Toni Colette I immediately recognised as the voice of Mary. I have always liked her as an actress and she was perfect for Mary. Unfortunately for her I think she was drowned out by the man who voiced Max. I had to look it up to discover that it was Philip Seymour Hoffman. Completely unrecognisable which I think shows just how talented this man is. He certainly was able to bring Max to life.

As for the animation itself I loved it. The colours were muted which fit in with the film and the mannerisms of the characters were perfect. The soundtrack was also done well I felt. For me music is also a nice addition. It doesn't make a film for me (although I would certainly miss it if there was none and I do have a few favourite soundtracks). In this case though it was very much a part of it. It noticeably increased the mood at certain parts.

I think I am going to have to go out and by myself a copy.

Tuesday, 26 July 2011

World Book Night

I decided not to take part in the top ten Tuesday after all this week. I was having difficulty coming up with ten books I hadn't listed before. I was feeling a little repetitive and for that I wasn't getting as much enjoyment out of it. If you read the blog Dead End Follies you will know how wonderful it is (one of my favourite book blogs). Ben is taking a break and is concentrating on his read instead. After all the whole point of blogs like mine is the books we read. I am not sure if I will take a break from it altogether but I am not going to take part as often as I have done. Instead I think I will try to find some other topics to write about rather than relying on these prompts. I used to write my own at the start of my blog and maybe I should go back to that.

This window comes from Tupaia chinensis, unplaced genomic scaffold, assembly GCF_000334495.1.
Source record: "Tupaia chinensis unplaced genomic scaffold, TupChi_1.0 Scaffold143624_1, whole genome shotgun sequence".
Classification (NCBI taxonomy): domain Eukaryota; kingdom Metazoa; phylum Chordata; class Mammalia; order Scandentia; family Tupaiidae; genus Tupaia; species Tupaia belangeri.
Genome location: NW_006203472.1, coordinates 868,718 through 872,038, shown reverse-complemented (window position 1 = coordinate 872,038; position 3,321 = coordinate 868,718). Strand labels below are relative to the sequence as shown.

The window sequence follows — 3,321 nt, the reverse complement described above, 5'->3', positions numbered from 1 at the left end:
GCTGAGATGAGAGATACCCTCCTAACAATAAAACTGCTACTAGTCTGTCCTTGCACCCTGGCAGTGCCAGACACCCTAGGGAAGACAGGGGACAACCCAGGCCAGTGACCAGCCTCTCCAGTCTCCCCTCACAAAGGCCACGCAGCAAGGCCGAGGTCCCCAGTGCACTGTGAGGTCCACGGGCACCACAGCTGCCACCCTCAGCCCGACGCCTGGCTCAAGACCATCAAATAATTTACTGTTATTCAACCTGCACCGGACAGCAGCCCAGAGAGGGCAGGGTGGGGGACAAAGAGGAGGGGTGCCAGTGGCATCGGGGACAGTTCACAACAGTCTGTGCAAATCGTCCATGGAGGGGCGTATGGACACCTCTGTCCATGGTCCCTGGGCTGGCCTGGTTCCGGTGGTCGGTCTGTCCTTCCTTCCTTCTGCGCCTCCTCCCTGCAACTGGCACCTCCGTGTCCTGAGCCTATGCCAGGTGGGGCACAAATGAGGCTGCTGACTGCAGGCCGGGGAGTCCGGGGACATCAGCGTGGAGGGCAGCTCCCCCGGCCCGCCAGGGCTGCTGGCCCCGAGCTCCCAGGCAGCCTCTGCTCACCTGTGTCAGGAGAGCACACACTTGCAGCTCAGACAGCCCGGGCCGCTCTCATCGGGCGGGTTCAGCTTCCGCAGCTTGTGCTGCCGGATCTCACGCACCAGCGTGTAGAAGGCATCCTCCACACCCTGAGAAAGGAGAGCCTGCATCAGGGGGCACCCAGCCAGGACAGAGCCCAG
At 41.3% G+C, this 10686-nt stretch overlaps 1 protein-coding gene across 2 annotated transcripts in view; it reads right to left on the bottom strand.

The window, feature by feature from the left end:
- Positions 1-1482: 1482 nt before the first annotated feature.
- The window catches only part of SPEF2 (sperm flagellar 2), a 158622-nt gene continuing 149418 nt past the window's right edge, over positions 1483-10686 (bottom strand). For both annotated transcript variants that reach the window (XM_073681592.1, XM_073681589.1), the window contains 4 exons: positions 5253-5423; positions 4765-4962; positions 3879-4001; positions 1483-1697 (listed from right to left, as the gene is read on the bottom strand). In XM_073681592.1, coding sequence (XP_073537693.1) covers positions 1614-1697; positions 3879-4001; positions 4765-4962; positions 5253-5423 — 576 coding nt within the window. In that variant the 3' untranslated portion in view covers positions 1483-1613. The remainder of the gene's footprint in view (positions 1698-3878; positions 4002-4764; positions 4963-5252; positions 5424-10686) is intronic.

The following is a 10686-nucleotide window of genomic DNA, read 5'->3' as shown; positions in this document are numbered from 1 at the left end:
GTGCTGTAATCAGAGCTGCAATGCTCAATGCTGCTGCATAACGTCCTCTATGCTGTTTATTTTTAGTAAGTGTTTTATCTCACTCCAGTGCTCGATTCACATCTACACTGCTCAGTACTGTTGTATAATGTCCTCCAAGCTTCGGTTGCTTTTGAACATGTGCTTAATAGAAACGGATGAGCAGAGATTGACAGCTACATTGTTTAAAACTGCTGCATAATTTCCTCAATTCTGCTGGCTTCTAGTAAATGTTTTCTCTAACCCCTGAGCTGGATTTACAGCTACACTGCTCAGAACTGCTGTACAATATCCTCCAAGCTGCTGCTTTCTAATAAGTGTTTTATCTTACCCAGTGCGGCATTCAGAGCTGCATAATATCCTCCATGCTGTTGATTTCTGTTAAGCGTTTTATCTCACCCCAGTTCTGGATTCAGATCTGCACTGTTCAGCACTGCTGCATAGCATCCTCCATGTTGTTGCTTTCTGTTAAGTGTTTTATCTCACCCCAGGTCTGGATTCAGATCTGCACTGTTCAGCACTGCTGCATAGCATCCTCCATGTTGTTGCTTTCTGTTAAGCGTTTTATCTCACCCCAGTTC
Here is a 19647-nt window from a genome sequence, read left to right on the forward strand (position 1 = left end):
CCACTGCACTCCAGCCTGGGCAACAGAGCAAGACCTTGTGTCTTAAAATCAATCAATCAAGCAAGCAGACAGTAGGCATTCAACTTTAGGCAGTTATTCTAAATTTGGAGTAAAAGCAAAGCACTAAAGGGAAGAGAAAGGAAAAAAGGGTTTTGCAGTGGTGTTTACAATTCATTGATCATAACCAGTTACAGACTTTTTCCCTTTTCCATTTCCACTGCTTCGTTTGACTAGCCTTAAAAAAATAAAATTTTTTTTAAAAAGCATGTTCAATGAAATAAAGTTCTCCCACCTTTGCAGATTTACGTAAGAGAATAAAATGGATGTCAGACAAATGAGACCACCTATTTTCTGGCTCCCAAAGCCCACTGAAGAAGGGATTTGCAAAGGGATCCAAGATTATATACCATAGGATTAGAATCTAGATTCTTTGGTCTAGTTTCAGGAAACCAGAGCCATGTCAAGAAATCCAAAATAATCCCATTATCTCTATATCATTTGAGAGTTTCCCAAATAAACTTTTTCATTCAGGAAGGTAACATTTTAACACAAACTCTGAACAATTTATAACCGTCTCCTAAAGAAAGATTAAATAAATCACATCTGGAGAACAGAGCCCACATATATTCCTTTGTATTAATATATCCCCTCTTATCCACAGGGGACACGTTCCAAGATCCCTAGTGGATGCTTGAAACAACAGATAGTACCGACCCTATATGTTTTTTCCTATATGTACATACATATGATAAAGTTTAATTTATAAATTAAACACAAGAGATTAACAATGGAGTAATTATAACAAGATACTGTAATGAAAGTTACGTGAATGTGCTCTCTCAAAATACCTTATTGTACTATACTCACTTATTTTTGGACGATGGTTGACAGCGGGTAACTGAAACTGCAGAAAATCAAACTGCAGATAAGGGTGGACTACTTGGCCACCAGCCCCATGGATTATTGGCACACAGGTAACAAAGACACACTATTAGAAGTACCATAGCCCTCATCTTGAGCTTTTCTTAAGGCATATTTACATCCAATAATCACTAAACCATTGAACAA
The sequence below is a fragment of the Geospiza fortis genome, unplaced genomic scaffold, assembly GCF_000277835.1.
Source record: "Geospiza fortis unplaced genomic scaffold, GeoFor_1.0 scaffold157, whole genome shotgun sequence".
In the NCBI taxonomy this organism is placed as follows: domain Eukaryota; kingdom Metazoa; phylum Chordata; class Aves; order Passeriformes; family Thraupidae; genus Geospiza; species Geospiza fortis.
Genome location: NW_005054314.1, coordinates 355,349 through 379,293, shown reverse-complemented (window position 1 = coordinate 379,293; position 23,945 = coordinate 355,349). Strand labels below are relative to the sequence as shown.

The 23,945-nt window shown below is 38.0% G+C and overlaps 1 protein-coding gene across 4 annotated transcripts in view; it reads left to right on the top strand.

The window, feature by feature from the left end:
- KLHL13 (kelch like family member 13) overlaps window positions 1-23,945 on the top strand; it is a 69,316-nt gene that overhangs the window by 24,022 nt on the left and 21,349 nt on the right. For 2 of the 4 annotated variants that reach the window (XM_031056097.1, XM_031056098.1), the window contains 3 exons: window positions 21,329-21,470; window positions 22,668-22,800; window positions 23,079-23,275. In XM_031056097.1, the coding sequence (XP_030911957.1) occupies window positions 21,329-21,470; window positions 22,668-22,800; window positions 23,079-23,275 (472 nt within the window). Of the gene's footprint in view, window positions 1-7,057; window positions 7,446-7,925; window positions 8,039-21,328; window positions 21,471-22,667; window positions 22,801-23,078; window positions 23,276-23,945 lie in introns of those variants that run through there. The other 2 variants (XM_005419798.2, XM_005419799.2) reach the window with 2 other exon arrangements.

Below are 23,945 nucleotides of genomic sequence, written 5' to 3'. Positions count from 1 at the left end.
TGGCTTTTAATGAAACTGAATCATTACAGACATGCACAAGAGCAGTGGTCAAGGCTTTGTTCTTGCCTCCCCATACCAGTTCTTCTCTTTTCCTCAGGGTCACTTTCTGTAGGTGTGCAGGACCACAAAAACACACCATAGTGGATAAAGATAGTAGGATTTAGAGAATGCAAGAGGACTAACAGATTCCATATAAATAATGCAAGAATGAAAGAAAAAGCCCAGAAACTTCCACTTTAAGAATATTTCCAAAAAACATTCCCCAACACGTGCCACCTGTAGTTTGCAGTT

That being said I was reading another entry on another favourite blog of mine 2606 Books and Couting. The author of this blog usually takes part on TTT too but also opted out this week. Instead he mentioned world book night. Last years book night was a success but also was filled with complaints and controversy. I thought it was a good idea myself. My only real complaint was that the public had no say in this list of books. This year we do. We get to pick out top ten favourite. This will create a list of the countries top 100 and the judges will pick 25 from that. Everyone has until the end of August to pick out their top ten favourite books.

So having said that I am still doing a top ten list. This is a list of books I would want to see given out to people. If you head over to see Falaise you will see his top ten choice and the current top ten leaders as well as some interesting facts.

My top ten are;

1. The Lacuna by Barbara Kingsolver
2. Jpod by Douglas Coupland
3. A Prayer For Ownen Meaney by John Irving
4. Bleak House by Charles Dickens (my token classic)
5. The Forever War by Joe Haldeman (my token sci fi)
6. Magician by Raymond E. Feist (my token fantasy)
7. The Mysterious Affair at Styles by Agatha Christie (my token crime)
8. The Stand by Stephen King (my token horror)
9. The Secret Garden by Frances Hodgson Burnett (my token kids book)
10. The Tipping Point by Malcolm Gladwell (my token non fiction).

I am not sure this will stay my top ten but I wanted a fairly rounded representation of some of the books I like. What would you choose?

Monday, 25 July 2011

The Burning Wire - Jeffery Deaver